California calculates its EV sales requirements by applying a percentage to most passenger vehicles that each automaker sells — so the sales target changes depending on the manufacturer. The EV’s range also determines the number of credits, and partial credit is given for hybrid vehicles.
Similar to a carbon market, automakers with surplus credits sell them to other automakers with a deficit. This is also similar to how the EV mandate works in Quebec. It has been in force there since Jan. 11, 2018.
The Trudeau government has committed to at least 30 per cent new EV sales by 2030, and promised a nationwide strategy for zero-emission vehicles “by 2018” as part of the Pan-Canadian Framework, its national climate plan. It has also allocated federal budget funding for installing new charging infrastructure.
But Canada’s EV market share has dropped globally from ninth in 2016 to 11th last year, according to Clean Energy Canada.
That group and others like Équiterre say the way for Canada to hit its EV sales target is to adopt a mandate similar to what GM is proposing and what Quebec, California and other U.S. states already have — forcing automakers to sell a certain percentage of EVs.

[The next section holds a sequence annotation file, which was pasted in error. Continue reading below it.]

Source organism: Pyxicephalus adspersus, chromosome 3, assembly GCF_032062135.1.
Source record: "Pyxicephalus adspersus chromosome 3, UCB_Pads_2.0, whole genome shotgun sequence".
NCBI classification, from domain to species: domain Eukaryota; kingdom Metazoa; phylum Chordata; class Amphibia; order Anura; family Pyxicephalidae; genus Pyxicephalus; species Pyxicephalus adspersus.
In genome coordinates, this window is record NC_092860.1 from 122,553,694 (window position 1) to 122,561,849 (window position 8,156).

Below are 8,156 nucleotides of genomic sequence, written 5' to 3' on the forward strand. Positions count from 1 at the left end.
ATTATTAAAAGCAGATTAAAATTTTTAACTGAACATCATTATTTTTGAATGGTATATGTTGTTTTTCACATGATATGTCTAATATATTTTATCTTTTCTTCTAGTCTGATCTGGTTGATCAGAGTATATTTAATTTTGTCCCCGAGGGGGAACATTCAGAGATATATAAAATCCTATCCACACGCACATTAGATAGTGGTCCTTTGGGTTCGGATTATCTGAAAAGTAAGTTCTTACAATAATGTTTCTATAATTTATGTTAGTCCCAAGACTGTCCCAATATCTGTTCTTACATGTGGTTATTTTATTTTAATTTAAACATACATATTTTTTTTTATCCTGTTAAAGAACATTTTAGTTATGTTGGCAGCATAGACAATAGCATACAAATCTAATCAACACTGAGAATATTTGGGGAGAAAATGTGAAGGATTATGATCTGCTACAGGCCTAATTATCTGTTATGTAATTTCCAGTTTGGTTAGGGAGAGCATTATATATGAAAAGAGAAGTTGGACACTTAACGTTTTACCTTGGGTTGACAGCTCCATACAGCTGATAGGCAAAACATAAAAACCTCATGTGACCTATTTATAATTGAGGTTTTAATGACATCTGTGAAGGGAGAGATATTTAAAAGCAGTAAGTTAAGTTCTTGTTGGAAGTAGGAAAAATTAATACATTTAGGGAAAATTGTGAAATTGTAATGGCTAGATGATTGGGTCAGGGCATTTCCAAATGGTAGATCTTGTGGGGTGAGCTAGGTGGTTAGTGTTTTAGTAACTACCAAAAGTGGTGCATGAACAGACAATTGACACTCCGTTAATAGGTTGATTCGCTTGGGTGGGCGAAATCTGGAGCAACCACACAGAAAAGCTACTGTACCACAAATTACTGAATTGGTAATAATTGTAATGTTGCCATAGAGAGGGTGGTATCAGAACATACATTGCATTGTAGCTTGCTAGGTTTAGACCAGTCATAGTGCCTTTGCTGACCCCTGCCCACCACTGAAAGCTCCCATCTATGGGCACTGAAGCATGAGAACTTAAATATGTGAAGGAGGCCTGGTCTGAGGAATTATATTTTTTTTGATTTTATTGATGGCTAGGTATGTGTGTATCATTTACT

“The main barrier to increasing the number of zero-emission vehicles in Canada remains lack of inventory at dealerships,” said Annie Bérubé, director of government relations for Équiterre.
“A national ZEV mandate in Canada remains the most cost-effective policy the federal government could implement in its upcoming Zero Emission Vehicle strategy to reach our target of 30 per cent new sales being electric vehicles by 2030.”
The federal zero-emissions vehicle strategy could include such a sales mandate. The “advisory group” of government officials, stakeholders and industry representatives tasked with providing input into the strategy has considered the option.
With two months left in the year, however, no federal strategy has yet been announced, despite that advisory group having wrapped up its work over a year ago.